2005 Salt Lake City Annual Meeting (October 16–19, 2005)

Paper No. 12
Presentation Time: 4:45 PM


JOHN, David A., U.S. Geological Survey, 345 Middlefield Rd, MS-901, Menlo Park, CA 94025, WALLACE, Alan R., US Geol Survey, MS 176, Univ. Nevada, Reno, Reno, NV 89557-0047 and COOLBAUGH, Mark F., Great Basin Center for Geothermal Energy, University of Nevada, Reno, Reno, NV 89557, djohn@usgs.gov

Numerous low-sulfidation epithermal Au-Ag deposits are associated with middle Miocene to Holocene bimodal basalt-rhyolite magmatism (BM) in the northern Great Basin (NGB). Beginning at about 17 Ma, BM magmas erupted across large parts of the NGB, SE Oregon, and SW Idaho, with magmatism focused along the northern Nevada rift (NNR), the McDermitt volcanic complex, and areas farther north inundated by the Columbia River and Steens Basalts. Early BM magmas erupted east of the Western Cascades magmatic arc and were related to the Yellowstone hot spot, a possible small mantle plume that impinged the crust in northern NV or SE Oregon. Early BM magmas (ca. 17 to 14 Ma) dominantly were reduced, water-poor tholeiites with basalt to mafic andesite and rhyolite compositions. Most early mafic magmas in BM are tholeiitic with compositions and isotopes suggesting mantle lithosphere sources, whereas some young (<5 Ma) basalts have OIB characteristics and may have asthenospheric mantle sources. In contrast time-equivalent arc magmas in Western Cascades part of NGB were subduction-related, oxidized, water-rich, and calc-alkaline, with mostly andesite to dacite compositions.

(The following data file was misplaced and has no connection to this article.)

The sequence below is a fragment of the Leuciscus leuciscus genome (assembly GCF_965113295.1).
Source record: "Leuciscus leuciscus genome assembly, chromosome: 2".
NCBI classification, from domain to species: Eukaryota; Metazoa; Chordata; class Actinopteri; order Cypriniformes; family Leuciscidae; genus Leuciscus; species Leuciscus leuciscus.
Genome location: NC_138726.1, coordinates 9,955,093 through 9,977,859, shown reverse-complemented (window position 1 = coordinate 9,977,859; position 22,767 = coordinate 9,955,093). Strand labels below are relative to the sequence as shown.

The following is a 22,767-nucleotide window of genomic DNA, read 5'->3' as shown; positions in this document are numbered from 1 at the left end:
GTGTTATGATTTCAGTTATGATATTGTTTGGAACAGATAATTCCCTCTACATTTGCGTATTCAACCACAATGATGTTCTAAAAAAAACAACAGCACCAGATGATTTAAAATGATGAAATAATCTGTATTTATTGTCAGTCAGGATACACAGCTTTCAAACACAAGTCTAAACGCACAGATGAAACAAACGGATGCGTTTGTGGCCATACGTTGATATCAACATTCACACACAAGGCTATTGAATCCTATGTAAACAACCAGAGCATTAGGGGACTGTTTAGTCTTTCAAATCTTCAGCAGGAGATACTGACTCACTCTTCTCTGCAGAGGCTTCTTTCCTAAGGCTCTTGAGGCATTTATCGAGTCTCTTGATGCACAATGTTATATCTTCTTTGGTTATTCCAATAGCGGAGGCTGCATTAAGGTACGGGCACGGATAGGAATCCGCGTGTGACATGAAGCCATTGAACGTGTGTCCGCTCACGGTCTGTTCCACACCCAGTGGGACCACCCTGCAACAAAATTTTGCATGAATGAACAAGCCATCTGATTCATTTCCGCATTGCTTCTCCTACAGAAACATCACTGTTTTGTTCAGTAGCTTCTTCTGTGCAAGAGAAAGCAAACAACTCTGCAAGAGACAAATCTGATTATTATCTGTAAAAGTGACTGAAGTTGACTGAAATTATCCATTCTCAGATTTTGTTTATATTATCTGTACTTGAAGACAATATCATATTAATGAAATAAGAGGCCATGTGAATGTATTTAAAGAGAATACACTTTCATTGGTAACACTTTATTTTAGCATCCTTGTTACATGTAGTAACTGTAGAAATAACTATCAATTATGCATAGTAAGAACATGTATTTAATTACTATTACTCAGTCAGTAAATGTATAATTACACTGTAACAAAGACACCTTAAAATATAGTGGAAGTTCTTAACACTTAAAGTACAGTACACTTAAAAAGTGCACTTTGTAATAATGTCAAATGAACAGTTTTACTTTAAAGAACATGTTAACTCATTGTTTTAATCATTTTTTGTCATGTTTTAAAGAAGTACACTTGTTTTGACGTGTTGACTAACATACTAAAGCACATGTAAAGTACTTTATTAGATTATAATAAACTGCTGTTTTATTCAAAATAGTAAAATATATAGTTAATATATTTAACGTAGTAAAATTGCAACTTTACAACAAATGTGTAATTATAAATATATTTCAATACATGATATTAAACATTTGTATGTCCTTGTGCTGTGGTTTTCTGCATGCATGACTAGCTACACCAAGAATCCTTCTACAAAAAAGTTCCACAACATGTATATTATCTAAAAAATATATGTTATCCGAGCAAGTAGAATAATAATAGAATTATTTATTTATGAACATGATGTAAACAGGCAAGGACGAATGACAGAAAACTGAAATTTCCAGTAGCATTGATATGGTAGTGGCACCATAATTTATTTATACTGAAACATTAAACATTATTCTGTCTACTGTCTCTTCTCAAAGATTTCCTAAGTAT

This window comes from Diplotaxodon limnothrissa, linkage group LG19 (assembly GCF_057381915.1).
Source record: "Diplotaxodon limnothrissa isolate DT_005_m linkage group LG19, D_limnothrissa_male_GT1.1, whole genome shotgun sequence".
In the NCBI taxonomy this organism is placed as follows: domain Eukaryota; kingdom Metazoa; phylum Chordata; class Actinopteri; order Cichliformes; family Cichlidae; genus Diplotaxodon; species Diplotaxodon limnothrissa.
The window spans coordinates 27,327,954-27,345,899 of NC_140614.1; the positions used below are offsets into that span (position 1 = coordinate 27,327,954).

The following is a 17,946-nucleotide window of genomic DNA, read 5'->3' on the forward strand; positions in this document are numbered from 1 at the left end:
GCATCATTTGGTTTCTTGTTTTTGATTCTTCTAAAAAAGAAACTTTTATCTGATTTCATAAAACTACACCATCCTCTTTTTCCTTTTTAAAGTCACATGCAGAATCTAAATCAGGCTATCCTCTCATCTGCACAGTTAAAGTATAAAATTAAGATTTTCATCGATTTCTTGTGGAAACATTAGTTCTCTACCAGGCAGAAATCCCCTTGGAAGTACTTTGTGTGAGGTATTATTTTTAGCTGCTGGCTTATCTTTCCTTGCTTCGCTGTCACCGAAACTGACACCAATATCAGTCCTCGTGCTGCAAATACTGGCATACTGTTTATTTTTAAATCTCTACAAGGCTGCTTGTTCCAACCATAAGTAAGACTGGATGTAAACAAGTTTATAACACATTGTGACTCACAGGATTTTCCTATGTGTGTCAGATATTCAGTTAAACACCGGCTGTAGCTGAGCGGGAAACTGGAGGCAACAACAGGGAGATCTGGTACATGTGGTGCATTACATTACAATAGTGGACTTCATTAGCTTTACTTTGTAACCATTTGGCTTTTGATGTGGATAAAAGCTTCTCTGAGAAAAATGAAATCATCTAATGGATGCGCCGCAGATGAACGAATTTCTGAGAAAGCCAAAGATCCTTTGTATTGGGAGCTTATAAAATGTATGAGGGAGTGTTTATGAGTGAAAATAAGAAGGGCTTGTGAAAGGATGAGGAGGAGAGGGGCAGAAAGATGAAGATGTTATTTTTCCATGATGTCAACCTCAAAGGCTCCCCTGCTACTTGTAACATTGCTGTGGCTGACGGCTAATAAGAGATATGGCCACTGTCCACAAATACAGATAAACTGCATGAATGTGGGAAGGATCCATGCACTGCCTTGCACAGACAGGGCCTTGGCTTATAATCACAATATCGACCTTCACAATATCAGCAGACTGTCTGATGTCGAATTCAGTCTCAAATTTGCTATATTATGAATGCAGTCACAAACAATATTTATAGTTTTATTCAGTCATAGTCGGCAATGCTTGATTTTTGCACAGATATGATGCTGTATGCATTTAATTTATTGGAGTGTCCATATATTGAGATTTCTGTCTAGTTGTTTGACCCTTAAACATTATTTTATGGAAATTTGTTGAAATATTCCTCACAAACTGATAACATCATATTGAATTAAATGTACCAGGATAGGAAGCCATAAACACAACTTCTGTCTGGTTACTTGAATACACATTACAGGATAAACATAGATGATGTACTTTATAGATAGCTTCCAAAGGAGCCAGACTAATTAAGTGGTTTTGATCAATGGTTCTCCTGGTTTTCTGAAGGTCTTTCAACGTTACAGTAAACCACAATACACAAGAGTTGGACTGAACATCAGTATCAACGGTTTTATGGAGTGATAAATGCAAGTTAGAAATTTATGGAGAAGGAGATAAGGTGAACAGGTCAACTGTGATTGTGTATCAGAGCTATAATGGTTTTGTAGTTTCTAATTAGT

Most BM-related epithermal Au-Ag deposits formed between 17 and 14 Ma and after ~4 Ma and include deposits formed from magmatically heated (MH) and non-magmatically heated (NMH) hydrothermal systems. Most MH deposits are closely associated with middle Miocene rhyolite flow-dome complexes, or mafic flow and dike complexes such as the NNR. Mineralization during WSW-ENE extension produced veins, replacement deposits, and near-surface sinter deposits; levels of exposure vary widely. Most NMH deposits are associated with NE-striking faults related to Pliocene and younger transtension and extension; coeval magmatic rocks are rare. Hot-springs-style alteration and ore mineralogy characterize many of the younger NMH deposits, for which exposure levels are very shallow. Magmatically heated deposits have smaller tonnages and higher grades (Midas, Sleeper, Mule Canyon), whereas NMH deposits have lower grades but larger tonnages (Lewis-Crofoot, Florida Canyon). Both deposit types share a clear epithermal geochemical signature. Non-magmatically heated systems were active over several m.y., whereas MH deposits apparently formed more quickly.